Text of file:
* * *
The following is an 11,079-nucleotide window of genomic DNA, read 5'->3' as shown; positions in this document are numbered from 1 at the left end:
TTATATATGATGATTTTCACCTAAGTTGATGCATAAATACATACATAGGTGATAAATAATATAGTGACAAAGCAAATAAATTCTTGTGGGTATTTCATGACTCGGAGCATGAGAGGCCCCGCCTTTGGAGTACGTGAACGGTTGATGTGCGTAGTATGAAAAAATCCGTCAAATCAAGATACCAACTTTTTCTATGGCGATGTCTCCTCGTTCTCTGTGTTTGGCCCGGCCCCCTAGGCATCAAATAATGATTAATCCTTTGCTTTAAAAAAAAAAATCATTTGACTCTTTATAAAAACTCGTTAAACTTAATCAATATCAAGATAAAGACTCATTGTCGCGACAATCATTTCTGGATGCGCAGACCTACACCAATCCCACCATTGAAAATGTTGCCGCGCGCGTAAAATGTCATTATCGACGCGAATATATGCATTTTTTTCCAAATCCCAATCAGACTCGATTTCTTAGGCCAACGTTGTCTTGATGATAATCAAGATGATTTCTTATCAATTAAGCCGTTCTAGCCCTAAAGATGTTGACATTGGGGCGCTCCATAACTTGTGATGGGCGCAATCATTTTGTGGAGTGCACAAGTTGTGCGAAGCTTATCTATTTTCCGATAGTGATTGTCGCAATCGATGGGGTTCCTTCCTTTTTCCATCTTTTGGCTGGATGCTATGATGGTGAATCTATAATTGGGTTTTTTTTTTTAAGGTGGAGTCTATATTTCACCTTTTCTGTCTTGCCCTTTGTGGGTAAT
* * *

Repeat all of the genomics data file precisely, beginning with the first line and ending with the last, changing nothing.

The following is an 11,079-nucleotide window of genomic DNA, read 5'->3' as shown; positions in this document are numbered from 1 at the left end:
TTATATATGATGATTTTCACCTAAGTTGATGCATAAATACATACATAGGTGATAAATAATATAGTGACAAAGCAAATAAATTCTTGTGGGTATTTCATGACTCGGAGCATGAGAGGCCCCGCCTTTGGAGTACGTGAACGGTTGATGTGCGTAGTATGAAAAAATCCGTCAAATCAAGATACCAACTTTTTCTATGGCGATGTCTCCTCGTTCTCTGTGTTTGGCCCGGCCCCCTAGGCATCAAATAATGATTAATCCTTTGCTTTAAAAAAAAAAATCATTTGACTCTTTATAAAAACTCGTTAAACTTAATCAATATCAAGATAAAGACTCATTGTCGCGACAATCATTTCTGGATGCGCAGACCTACACCAATCCCACCATTGAAAATGTTGCCGCGCGCGTAAAATGTCATTATCGACGCGAATATATGCATTTTTTTCCAAATCCCAATCAGACTCGATTTCTTAGGCCAACGTTGTCTTGATGATAATCAAGATGATTTCTTATCAATTAAGCCGTTCTAGCCCTAAAGATGTTGACATTGGGGCGCTCCATAACTTGTGATGGGCGCAATCATTTTGTGGAGTGCACAAGTTGTGCGAAGCTTATCTATTTTCCGATAGTGATTGTCGCAATCGATGGGGTTCCTTCCTTTTTCCATCTTTTGGCTGGATGCTATGATGGTGAATCTATAATTGGGTTTTTTTTTTTAAGGTGGAGTCTATATTTCACCTTTTCTGTCTTGCCCTTTGTGGGTAAT